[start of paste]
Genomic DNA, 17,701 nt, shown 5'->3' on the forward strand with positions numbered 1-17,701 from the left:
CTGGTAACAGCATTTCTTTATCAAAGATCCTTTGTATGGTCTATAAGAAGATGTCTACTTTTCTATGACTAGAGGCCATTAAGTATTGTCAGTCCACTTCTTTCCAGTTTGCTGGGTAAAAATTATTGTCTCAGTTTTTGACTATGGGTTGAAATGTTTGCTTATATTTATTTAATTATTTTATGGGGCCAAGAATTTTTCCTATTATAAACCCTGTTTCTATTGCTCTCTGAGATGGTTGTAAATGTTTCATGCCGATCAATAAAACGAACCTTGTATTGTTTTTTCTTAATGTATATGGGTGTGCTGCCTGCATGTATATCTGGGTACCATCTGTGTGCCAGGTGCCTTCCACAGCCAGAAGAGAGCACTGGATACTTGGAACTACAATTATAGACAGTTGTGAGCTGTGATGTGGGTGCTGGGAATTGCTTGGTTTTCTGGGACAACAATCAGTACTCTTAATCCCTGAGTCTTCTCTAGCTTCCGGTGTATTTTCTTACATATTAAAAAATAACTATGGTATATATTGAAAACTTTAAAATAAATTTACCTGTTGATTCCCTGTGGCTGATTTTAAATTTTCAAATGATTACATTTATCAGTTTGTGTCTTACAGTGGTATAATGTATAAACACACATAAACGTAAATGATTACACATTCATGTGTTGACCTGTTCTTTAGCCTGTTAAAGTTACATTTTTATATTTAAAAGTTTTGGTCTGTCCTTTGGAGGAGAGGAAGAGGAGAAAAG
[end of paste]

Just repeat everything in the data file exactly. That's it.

Genomic DNA, 17,701 nt, shown 5'->3' on the forward strand with positions numbered 1-17,701 from the left:
CTGGTAACAGCATTTCTTTATCAAAGATCCTTTGTATGGTCTATAAGAAGATGTCTACTTTTCTATGACTAGAGGCCATTAAGTATTGTCAGTCCACTTCTTTCCAGTTTGCTGGGTAAAAATTATTGTCTCAGTTTTTGACTATGGGTTGAAATGTTTGCTTATATTTATTTAATTATTTTATGGGGCCAAGAATTTTTCCTATTATAAACCCTGTTTCTATTGCTCTCTGAGATGGTTGTAAATGTTTCATGCCGATCAATAAAACGAACCTTGTATTGTTTTTTCTTAATGTATATGGGTGTGCTGCCTGCATGTATATCTGGGTACCATCTGTGTGCCAGGTGCCTTCCACAGCCAGAAGAGAGCACTGGATACTTGGAACTACAATTATAGACAGTTGTGAGCTGTGATGTGGGTGCTGGGAATTGCTTGGTTTTCTGGGACAACAATCAGTACTCTTAATCCCTGAGTCTTCTCTAGCTTCCGGTGTATTTTCTTACATATTAAAAAATAACTATGGTATATATTGAAAACTTTAAAATAAATTTACCTGTTGATTCCCTGTGGCTGATTTTAAATTTTCAAATGATTACATTTATCAGTTTGTGTCTTACAGTGGTATAATGTATAAACACACATAAACGTAAATGATTACACATTCATGTGTTGACCTGTTCTTTAGCCTGTTAAAGTTACATTTTTATATTTAAAAGTTTTGGTCTGTCCTTTGGAGGAGAGGAAGAGGAGAAAAG